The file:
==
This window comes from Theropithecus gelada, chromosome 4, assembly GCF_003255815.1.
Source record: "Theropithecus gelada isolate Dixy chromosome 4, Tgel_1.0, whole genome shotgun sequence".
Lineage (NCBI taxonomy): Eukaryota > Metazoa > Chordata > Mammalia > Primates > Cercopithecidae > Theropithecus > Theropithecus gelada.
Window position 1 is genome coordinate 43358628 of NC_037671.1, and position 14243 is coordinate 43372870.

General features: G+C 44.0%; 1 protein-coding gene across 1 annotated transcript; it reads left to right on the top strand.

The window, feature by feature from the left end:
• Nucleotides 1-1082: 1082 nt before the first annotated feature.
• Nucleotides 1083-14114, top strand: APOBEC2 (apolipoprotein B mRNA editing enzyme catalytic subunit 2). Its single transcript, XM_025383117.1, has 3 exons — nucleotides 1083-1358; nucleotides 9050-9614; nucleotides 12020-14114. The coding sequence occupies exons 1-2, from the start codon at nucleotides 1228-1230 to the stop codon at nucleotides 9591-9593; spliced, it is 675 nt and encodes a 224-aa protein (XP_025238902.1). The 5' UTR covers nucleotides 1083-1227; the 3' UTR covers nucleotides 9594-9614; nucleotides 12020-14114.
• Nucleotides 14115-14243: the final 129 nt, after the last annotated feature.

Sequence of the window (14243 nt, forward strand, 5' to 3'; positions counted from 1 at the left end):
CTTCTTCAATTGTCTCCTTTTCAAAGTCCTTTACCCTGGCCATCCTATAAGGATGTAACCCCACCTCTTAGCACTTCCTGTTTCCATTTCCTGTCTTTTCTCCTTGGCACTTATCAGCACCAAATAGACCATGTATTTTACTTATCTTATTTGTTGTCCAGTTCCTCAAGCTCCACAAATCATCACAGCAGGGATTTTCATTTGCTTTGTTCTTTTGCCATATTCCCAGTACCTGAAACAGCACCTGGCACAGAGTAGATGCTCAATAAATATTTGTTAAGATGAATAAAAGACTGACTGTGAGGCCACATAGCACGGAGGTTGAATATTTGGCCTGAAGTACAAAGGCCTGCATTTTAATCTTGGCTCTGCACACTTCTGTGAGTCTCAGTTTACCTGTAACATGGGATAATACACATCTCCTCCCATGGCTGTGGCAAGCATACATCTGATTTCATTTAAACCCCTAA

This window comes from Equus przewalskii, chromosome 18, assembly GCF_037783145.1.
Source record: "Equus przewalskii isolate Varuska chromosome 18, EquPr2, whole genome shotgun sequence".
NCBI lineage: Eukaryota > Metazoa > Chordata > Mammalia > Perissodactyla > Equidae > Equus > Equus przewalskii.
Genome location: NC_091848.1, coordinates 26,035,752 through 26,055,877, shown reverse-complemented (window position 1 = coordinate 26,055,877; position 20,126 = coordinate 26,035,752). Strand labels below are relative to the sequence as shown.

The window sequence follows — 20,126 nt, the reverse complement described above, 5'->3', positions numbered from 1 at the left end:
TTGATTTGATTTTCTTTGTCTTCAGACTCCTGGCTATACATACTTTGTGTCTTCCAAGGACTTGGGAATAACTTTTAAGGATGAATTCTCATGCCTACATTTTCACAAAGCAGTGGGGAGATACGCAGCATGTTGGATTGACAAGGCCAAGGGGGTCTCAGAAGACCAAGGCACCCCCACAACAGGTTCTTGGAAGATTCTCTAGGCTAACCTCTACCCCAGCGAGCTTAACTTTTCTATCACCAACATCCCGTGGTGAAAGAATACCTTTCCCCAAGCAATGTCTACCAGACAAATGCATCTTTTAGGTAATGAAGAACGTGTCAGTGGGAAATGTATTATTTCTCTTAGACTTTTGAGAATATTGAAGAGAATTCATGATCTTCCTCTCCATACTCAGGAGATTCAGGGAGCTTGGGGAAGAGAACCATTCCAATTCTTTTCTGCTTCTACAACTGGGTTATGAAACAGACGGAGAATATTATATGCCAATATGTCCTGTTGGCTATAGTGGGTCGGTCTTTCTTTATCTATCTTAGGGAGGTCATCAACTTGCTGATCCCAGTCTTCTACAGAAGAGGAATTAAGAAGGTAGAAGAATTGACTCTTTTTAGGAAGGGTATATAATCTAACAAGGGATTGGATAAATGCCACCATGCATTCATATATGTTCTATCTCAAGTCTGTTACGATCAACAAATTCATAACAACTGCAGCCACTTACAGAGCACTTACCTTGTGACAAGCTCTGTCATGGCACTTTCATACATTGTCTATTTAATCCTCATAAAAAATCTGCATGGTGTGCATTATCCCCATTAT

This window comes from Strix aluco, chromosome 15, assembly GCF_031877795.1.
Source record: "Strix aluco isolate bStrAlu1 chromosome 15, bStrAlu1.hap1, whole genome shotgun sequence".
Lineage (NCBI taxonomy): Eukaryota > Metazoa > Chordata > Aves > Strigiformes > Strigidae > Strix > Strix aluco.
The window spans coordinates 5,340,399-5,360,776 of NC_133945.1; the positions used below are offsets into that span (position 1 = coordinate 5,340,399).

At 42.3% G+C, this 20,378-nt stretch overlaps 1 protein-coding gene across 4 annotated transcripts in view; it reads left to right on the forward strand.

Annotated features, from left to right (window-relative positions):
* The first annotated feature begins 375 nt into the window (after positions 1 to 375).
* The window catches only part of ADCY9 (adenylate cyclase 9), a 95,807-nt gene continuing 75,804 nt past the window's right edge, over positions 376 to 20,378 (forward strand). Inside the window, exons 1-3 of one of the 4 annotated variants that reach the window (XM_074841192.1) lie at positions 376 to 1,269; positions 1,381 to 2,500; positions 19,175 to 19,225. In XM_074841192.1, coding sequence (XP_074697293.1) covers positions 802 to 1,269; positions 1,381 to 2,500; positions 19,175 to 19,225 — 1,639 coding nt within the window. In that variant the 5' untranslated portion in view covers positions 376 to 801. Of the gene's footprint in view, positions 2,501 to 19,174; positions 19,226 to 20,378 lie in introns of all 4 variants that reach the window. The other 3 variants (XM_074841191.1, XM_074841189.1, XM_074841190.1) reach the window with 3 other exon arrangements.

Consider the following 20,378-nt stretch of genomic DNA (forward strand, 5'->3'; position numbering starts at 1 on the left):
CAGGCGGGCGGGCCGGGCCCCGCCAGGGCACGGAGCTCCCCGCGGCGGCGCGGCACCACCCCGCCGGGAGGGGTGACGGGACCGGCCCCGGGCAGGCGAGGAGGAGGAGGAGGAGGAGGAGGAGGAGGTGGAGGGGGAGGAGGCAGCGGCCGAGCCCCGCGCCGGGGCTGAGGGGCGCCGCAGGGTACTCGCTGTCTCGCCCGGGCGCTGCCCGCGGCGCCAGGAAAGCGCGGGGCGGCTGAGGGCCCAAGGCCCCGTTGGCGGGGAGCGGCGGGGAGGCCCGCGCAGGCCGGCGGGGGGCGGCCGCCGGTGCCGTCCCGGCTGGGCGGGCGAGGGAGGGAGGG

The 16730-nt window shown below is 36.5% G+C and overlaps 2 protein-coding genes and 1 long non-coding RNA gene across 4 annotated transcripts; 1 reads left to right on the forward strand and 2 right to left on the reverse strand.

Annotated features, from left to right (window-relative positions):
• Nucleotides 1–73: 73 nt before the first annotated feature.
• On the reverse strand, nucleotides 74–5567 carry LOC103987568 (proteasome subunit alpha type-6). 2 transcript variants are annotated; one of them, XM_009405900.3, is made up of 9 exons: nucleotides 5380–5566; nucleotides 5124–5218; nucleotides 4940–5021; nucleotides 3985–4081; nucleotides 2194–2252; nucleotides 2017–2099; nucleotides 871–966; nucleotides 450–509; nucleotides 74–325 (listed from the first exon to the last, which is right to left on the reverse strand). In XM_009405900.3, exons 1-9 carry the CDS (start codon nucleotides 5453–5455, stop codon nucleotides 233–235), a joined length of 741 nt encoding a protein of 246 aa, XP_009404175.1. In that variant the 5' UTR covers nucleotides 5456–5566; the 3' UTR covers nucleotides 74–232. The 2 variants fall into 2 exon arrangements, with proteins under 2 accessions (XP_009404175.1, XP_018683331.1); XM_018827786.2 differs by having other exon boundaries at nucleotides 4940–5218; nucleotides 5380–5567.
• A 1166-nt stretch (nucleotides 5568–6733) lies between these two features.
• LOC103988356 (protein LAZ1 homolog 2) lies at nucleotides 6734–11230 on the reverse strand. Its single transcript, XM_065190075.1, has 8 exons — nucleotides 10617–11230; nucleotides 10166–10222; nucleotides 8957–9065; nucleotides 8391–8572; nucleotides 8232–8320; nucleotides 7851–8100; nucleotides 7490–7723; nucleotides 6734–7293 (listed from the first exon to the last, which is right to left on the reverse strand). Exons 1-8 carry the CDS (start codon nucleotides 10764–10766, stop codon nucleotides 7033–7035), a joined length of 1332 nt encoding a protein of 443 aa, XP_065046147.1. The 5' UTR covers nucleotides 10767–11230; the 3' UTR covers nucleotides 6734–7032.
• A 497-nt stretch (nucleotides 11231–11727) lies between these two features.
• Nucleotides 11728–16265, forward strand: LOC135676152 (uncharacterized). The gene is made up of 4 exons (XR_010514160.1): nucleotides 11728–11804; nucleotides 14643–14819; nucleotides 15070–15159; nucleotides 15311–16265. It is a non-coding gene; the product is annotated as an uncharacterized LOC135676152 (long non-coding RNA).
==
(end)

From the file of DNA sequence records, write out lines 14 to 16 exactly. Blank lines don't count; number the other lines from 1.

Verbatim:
NCBI lineage: Eukaryota > Metazoa > Chordata > Mammalia > Perissodactyla > Equidae > Equus > Equus przewalskii.
Genome location: NC_091848.1, coordinates 26,035,752 through 26,055,877, shown reverse-complemented (window position 1 = coordinate 26,055,877; position 20,126 = coordinate 26,035,752). Strand labels below are relative to the sequence as shown.

The window sequence follows — 20,126 nt, the reverse complement described above, 5'->3', positions numbered from 1 at the left end: